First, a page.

State of the 2019 Tampa Bay Rays bullpen

ST. PETERSBURG, FL - JUNE 10: The bullpen bench of the Tampa Bay Rays is empty as the game enters the 14th inning against the Boston Red Sox June 10, 2013 at Tropicana Field in St. Petersburg, Florida. Boston won 10 - 8. (Photo by Al Messerschmidt/Getty Images)
ST. PETERSBURG, FL - JUNE 10: The bullpen bench of the Tampa Bay Rays is empty as the game enters the 14th inning against the Boston Red Sox June 10, 2013 at Tropicana Field in St. Petersburg, Florida. Boston won 10 - 8. (Photo by Al Messerschmidt/Getty Images) /

The Tampa Bay Rays forever changed the way bullpens are used in 2018, taking “bullpening” to another level. The Rays bullpen opened games, held games, and saved games and were one of the best at doing so. Hopefully, in 2019 they can do the same.

The Tampa Bay Rays pen played such a pivotal role in 2018 and will be leaned on heavily again this season. With Jonny Venters being traded mid-season and Sergio Romo becoming a free agent, Chaz Roe remains as the lone veteran in the pen, at least until the Rays sign an additional veteran reliever (potentially). But as of now, it’s just Roe and a handful of young guns. Let’s break it down.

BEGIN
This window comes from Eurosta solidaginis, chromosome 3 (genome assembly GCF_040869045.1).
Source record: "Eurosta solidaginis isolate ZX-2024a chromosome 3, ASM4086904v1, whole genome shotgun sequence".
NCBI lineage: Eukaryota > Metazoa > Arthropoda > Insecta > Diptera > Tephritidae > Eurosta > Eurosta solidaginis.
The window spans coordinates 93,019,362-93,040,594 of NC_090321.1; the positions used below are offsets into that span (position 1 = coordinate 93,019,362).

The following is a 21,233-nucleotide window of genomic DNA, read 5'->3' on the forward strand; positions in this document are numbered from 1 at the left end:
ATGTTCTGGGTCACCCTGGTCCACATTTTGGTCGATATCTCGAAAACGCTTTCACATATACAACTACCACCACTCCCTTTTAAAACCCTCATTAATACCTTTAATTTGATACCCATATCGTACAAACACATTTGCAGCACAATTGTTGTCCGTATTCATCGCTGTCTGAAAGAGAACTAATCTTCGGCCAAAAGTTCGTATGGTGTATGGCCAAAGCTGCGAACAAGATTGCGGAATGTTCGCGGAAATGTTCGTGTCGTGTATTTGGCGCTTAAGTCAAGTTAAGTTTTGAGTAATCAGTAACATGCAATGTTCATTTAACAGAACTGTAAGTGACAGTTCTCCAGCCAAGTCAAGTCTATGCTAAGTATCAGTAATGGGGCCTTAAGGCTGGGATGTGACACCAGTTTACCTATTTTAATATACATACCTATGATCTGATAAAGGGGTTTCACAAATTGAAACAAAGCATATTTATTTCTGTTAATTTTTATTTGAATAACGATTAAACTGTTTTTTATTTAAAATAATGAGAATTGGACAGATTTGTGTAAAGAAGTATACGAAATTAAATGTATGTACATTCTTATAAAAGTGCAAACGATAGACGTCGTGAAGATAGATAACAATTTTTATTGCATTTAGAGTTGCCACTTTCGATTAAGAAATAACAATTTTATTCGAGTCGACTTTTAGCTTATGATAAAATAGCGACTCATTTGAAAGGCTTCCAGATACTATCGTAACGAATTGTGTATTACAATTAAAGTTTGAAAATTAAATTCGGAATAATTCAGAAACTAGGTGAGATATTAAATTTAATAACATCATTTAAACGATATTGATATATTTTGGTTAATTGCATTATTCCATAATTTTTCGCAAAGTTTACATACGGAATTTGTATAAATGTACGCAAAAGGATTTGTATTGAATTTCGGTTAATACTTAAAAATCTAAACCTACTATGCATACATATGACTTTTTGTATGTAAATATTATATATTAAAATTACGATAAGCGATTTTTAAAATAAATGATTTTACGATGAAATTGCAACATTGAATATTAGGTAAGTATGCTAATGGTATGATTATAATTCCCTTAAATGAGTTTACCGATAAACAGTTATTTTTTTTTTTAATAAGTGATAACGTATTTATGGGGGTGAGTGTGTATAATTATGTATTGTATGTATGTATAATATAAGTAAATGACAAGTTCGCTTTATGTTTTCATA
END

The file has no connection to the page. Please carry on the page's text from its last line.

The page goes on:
Due to their glut of young arms in Durham, the Rays may still only carry 12 pitchers on opening day and employ the weekly shuffle of relievers they have become so adept at. Or, because of the use of the opener strategy, Kevin Cash and Kyle Bird may opt to enter 2019 with 13 pitchers in total as opposed to 12. Three of the twelve to thirteen would obviously be made up of starters Blake Snell, Charlie Morton, and Tyler Glasnow.

I would venture to say that Ryan Yarbrough, Ryne Stanek, Diego Castillo, and Jose Alvarado also secured spots down the first base line in Tropicana Field. Throw in Chaz Roe and the newly acquired Emilio Pagan, that leaves three to four remaining spots on the opening day roster.

Here is what the staff looks like today (Assuming 13 pitchers on roster)

Starting Rotation: 

  • Blake Snell, LHP
  • Charlie Morton, LHP
  • Tyler Glasnow,

Bulk Guys:

  • Ryan Yarbrough, LHP